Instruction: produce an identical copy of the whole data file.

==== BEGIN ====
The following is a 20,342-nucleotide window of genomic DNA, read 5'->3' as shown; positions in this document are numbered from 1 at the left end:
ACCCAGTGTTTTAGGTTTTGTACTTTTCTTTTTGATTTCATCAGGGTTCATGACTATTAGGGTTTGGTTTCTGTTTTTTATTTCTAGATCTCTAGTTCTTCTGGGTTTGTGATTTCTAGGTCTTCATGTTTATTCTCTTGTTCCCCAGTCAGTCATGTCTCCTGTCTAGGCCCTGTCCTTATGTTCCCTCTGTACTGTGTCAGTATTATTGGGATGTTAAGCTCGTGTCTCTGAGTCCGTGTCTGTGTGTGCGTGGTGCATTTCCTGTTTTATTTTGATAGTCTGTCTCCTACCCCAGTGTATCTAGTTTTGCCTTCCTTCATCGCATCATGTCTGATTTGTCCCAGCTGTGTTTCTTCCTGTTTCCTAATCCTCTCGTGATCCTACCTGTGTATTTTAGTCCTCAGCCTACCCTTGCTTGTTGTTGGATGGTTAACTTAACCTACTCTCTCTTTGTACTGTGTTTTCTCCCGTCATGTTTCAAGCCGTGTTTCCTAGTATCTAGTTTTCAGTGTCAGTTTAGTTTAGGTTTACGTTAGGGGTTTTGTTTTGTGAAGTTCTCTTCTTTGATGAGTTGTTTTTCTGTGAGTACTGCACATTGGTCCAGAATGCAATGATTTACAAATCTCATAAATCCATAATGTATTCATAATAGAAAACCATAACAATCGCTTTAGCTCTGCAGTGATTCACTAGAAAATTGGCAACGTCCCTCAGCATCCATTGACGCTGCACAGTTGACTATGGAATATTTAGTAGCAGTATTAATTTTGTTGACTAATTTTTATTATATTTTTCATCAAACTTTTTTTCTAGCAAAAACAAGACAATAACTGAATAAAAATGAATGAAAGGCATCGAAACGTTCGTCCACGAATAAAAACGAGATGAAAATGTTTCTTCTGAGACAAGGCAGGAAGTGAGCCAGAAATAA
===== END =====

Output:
The following is a 20,342-nucleotide window of genomic DNA, read 5'->3' as shown; positions in this document are numbered from 1 at the left end:
ACCCAGTGTTTTAGGTTTTGTACTTTTCTTTTTGATTTCATCAGGGTTCATGACTATTAGGGTTTGGTTTCTGTTTTTTATTTCTAGATCTCTAGTTCTTCTGGGTTTGTGATTTCTAGGTCTTCATGTTTATTCTCTTGTTCCCCAGTCAGTCATGTCTCCTGTCTAGGCCCTGTCCTTATGTTCCCTCTGTACTGTGTCAGTATTATTGGGATGTTAAGCTCGTGTCTCTGAGTCCGTGTCTGTGTGTGCGTGGTGCATTTCCTGTTTTATTTTGATAGTCTGTCTCCTACCCCAGTGTATCTAGTTTTGCCTTCCTTCATCGCATCATGTCTGATTTGTCCCAGCTGTGTTTCTTCCTGTTTCCTAATCCTCTCGTGATCCTACCTGTGTATTTTAGTCCTCAGCCTACCCTTGCTTGTTGTTGGATGGTTAACTTAACCTACTCTCTCTTTGTACTGTGTTTTCTCCCGTCATGTTTCAAGCCGTGTTTCCTAGTATCTAGTTTTCAGTGTCAGTTTAGTTTAGGTTTACGTTAGGGGTTTTGTTTTGTGAAGTTCTCTTCTTTGATGAGTTGTTTTTCTGTGAGTACTGCACATTGGTCCAGAATGCAATGATTTACAAATCTCATAAATCCATAATGTATTCATAATAGAAAACCATAACAATCGCTTTAGCTCTGCAGTGATTCACTAGAAAATTGGCAACGTCCCTCAGCATCCATTGACGCTGCACAGTTGACTATGGAATATTTAGTAGCAGTATTAATTTTGTTGACTAATTTTTATTATATTTTTCATCAAACTTTTTTTCTAGCAAAAACAAGACAATAACTGAATAAAAATGAATGAAAGGCATCGAAACGTTCGTCCACGAATAAAAACGAGATGAAAATGTTTCTTCTGAGACAAGGCAGGAAGTGAGCCAGAAATAA